Sugar Might Cause Heart Disease, But The Industry Paid To Hide That
You may have thought that the only things you needed to know about sugar were “delicious” and “that’s why your kid is a monster.” Well, that was before Monday when the journal JAMA Internal Medicine released a study blowing the lid off your sugar bowl. According to recently discovered documents, the sugar industry spent a lot of time and money pulling a page from the tobacco industry book: It paid off researchers to downplay or suppress evidence that sugar can lead to heart disease, so your parents would be less inclined to worry about how much of it you were eating as a kid. Pretty sweet?
Cristin Kearns, a researcher from the University of California San Francisco, uncovered this when she came across a collection of papers, so she’s not likely trying to ruin Christmas. The documents were from Roger Adams, a chemistry professor and scientific adviser for the Sugar Research Foundation (work from Mark Hegsted, the former director of the foundation, was later found by Kearns’ colleagues as well). What these papers revealed is that in the 1960s and 1970s both men sponsored research that was designed specifically to cast doubt on the dangers of sugar, while making fat seem like the only dietary cause of heart disease.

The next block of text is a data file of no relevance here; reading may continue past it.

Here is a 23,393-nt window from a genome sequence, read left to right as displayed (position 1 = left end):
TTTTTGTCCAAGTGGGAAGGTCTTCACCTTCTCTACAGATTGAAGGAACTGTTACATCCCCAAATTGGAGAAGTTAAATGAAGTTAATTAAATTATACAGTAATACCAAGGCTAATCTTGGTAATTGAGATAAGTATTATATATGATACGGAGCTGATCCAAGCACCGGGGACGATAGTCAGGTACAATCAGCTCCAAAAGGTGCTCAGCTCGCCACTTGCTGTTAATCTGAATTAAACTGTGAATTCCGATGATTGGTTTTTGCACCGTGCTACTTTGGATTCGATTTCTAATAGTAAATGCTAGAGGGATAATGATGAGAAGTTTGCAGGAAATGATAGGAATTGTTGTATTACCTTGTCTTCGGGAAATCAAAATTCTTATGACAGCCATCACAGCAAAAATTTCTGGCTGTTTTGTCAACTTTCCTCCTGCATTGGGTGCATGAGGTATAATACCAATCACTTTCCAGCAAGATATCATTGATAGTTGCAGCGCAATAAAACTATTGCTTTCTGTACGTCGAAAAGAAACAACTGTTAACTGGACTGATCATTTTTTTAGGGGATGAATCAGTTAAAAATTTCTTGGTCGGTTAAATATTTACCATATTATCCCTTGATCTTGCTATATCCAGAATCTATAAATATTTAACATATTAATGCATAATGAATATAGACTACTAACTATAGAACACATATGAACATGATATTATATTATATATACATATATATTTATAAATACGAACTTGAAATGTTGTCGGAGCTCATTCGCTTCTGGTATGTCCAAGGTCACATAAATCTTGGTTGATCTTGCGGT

“By the 1980s, few scientists believed that added sugars played a significant role in coronary heart disease, and the first 1980 Dietary Guidelines for Americans focused on reducing total fat, saturated fat, and dietary cholesterol for coronary heart disease prevention,” the study says. This explains the 1980s and 1990s boom of low-fat and fat-free products, along with that nonfat yogurt Seinfeld episode. It also means the sugar industry owes everyone an apology for WOW chips.
[H/T] NBC News